Skip to main content
Helping communities discover and develop the economic power of America's train stations.Start Your Station Project

Historic “Moffat Cup” Now on Display at Denver Union Station

By September 16, 2019 No Comments

DENVER – Denverites gathered at the city’s Union Station on Sept. 6, 2019, to unveil the historic “Moffat Loving Cup of Admiration,” which will be on long-term display in the building through a partnership among History Colorado, a charitable organization and state agency offering access to Colorado’s history through cultural and heritage resources; the Crawford Hotel, which occupies most of Union Station; and ColoRail, a statewide rail advocacy group.

Man and woman standing next to a silver loving cup in a dark wood case.
Dana Crawford, noted Denver historic preservationist and developer, unveils the Moffat Cup while Brad Swartzwelter, an Amtrak conductor and ColoRail member, looks on. Image courtesy of John Crisanti.

Speakers at the public event included Amtrak Manager Onboard Services John Busbee, ColoRail President James Souby, tourism expert and civic leader Sid Wilson and Dana Crawford, noted local historic preservationist and developer who had the honor of unveiling the Moffat Cup to the crowd.

The nearly three-and-a-half-foot tall silver Moffat Cup was presented in 1904 by Denver’s civic leaders to David Halliday Moffat, founder of the Denver, Northwestern & Pacific Railway (DN&P). Moffat planned to build a mainline railway from the Mile-High City west through the Rockies to Salt Lake City, where it could connect with railways to the West Coast. Leading Denverites recognized that Moffat’s proposition was risky and expensive – but would also connect the city to the nation’s growing rail network.

The DN&P was not finished until after Moffat’s death in 1911, and today one of its most famous sections – a 6.2-mile tunnel through the Continental Divide – bears his name. Passengers aboard the daily Amtrak California Zephyr (Chicago-Emeryville) and the seasonal Winter Park Express (Denver-Winter Park Resort) pass through the Moffat Tunnel west of Denver. This engineering marvel, which first welcomed rail traffic in February 1928, made the original DN&P route via Rollins Pass obsolete. It had featured steep grades and a series of switchback loops, and winter weather meant frequent, labor intensive snow removal efforts.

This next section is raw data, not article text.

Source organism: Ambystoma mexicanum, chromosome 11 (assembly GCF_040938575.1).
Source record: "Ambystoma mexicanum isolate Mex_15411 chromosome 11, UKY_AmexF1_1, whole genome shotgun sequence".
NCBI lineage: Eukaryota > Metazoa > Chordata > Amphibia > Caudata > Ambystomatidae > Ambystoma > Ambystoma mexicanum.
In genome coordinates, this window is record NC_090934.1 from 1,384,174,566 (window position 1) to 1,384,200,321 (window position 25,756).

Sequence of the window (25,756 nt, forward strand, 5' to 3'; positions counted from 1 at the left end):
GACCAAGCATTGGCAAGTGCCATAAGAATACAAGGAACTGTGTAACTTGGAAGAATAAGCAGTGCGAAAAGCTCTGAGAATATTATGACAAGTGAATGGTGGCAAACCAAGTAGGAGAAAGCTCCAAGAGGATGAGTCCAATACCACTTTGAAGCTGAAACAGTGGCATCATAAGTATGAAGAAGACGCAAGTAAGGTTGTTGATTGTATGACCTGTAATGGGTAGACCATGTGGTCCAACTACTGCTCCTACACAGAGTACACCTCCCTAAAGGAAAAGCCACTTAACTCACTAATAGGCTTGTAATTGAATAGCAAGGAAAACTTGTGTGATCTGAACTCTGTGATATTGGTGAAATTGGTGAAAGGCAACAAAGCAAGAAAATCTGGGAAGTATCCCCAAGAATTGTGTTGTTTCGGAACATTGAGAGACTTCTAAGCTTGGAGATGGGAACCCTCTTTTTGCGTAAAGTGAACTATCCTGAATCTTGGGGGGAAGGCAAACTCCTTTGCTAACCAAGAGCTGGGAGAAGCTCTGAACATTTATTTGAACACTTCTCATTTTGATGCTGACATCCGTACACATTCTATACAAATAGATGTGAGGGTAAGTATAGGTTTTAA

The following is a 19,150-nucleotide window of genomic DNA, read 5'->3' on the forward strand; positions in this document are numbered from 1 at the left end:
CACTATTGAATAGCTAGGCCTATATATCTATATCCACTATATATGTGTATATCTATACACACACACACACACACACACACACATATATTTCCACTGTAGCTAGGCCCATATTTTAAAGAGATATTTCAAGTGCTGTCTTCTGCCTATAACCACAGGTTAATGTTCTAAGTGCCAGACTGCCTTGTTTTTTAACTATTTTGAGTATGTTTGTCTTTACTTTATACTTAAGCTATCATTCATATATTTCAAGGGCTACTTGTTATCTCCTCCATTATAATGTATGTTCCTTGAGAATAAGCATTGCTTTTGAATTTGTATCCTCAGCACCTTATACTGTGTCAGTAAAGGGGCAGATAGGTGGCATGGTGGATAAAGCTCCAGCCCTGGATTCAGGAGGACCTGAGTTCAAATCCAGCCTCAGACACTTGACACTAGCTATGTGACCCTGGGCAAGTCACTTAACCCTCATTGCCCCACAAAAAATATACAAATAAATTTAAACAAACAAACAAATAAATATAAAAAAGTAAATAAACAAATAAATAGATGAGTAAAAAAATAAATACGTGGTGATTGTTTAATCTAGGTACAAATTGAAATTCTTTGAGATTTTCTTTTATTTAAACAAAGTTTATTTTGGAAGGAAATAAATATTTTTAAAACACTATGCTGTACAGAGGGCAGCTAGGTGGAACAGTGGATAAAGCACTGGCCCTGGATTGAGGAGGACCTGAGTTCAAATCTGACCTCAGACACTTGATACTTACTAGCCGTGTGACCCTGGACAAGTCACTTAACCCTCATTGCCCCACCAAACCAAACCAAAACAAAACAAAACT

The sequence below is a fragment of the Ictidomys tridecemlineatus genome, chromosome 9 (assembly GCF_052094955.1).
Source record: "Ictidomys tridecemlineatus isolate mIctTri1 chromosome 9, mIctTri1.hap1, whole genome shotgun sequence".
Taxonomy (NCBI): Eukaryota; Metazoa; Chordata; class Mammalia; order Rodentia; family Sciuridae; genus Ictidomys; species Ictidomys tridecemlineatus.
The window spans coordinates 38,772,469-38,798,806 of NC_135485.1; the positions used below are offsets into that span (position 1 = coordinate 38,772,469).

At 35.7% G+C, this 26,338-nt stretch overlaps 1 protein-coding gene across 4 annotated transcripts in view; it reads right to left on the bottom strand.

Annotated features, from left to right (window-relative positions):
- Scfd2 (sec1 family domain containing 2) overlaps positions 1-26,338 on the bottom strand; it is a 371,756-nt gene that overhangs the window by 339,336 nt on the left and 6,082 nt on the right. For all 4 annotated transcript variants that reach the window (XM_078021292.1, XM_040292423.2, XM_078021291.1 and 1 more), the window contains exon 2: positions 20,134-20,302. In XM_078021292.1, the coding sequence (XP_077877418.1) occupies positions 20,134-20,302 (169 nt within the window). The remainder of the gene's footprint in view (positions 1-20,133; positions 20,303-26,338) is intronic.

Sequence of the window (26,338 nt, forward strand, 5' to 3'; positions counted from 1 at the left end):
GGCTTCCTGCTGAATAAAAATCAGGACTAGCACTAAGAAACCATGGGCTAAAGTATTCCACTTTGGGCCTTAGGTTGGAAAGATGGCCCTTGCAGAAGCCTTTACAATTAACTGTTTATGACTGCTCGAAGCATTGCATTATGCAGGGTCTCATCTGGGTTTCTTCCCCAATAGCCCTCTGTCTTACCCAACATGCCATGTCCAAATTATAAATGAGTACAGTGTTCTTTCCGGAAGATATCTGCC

Close-up of the silver Moffat Cup with an inscription reading, "Moffat Road, The Gateway through the Rockies."
A closeup of the Moffat Cup shows its fine detail. Image courtesy of John Crisanti.

The Moffat Cup, sculpted from nearly 200 pounds of pure silver and sitting on a dark green marble base, was created by the famed Gorham Manufacturing and Silversmiths. Its gleaming surface is etched with many scenes of the natural beauty that Amtrak customers encounter along the railroad, as well as a likeness of Moffat.

Amtrak Conductor Brad Swartzwelter, who is also a member of ColoRail, helped start a campaign in late 2018 to make the cup and its namesake better known to the public. After Moffat’s death, the cup ended up in the collection of History Colorado but had not been on display for many years. A small group representing ColoRail, the Crawford Hotel and History Colorado came together to discuss how the cup could be made accessible to the public. The Crawford Hotel offered a location in the majestic Great Hall, but there was no budget for building a secure, custom display case.

Swartzwelter spearheaded a fundraising effort on behalf of ColoRail that raised $14,000: $8,700 crowdsourced online from more than 60 donors and $5,300 through direct donations. The latter included Union Pacific Railroad, which today owns much of the former DN&P. “As a conductor, I witness how the majestic vistas along this line take people’s breath away,” said Swartzwelter. “The Moffat Cup is truly a priceless gem of Colorado history that must be seen by those who love this beautiful state. It should be located among the people that benefit most from Moffat’s grand endeavor – people who ride trains over his road.”